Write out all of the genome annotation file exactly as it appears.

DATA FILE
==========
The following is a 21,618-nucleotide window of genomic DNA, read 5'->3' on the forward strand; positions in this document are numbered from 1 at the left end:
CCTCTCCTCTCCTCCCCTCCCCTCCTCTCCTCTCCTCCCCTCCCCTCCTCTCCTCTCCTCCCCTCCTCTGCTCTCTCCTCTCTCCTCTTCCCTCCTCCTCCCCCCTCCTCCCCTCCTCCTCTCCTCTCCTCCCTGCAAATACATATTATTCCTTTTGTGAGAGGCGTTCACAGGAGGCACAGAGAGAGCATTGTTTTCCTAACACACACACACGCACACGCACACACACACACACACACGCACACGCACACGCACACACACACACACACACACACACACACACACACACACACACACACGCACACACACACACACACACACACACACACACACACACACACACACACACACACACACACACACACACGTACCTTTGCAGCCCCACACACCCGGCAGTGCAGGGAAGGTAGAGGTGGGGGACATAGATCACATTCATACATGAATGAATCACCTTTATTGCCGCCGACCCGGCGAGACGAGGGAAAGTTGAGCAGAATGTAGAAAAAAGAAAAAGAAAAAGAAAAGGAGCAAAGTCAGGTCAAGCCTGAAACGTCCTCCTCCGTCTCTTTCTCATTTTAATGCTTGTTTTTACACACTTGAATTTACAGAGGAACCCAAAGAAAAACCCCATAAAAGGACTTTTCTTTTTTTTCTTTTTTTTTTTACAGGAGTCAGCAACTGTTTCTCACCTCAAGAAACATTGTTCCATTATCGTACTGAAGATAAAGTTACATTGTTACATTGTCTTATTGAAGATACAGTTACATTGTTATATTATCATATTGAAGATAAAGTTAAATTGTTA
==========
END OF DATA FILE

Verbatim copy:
The following is a 21,618-nucleotide window of genomic DNA, read 5'->3' on the forward strand; positions in this document are numbered from 1 at the left end:
CCTCTCCTCTCCTCCCCTCCCCTCCTCTCCTCTCCTCCCCTCCCCTCCTCTCCTCTCCTCCCCTCCTCTGCTCTCTCCTCTCTCCTCTTCCCTCCTCCTCCCCCCTCCTCCCCTCCTCCTCTCCTCTCCTCCCTGCAAATACATATTATTCCTTTTGTGAGAGGCGTTCACAGGAGGCACAGAGAGAGCATTGTTTTCCTAACACACACACACGCACACGCACACACACACACACACACGCACACGCACACGCACACACACACACACACACACACACACACACACACACACACACACACGCACACACACACACACACACACACACACACACACACACACACACACACACACACACACACACACACACGTACCTTTGCAGCCCCACACACCCGGCAGTGCAGGGAAGGTAGAGGTGGGGGACATAGATCACATTCATACATGAATGAATCACCTTTATTGCCGCCGACCCGGCGAGACGAGGGAAAGTTGAGCAGAATGTAGAAAAAAGAAAAAGAAAAAGAAAAGGAGCAAAGTCAGGTCAAGCCTGAAACGTCCTCCTCCGTCTCTTTCTCATTTTAATGCTTGTTTTTACACACTTGAATTTACAGAGGAACCCAAAGAAAAACCCCATAAAAGGACTTTTCTTTTTTTTCTTTTTTTTTTTACAGGAGTCAGCAACTGTTTCTCACCTCAAGAAACATTGTTCCATTATCGTACTGAAGATAAAGTTACATTGTTACATTGTCTTATTGAAGATACAGTTACATTGTTATATTATCATATTGAAGATAAAGTTAAATTGTTA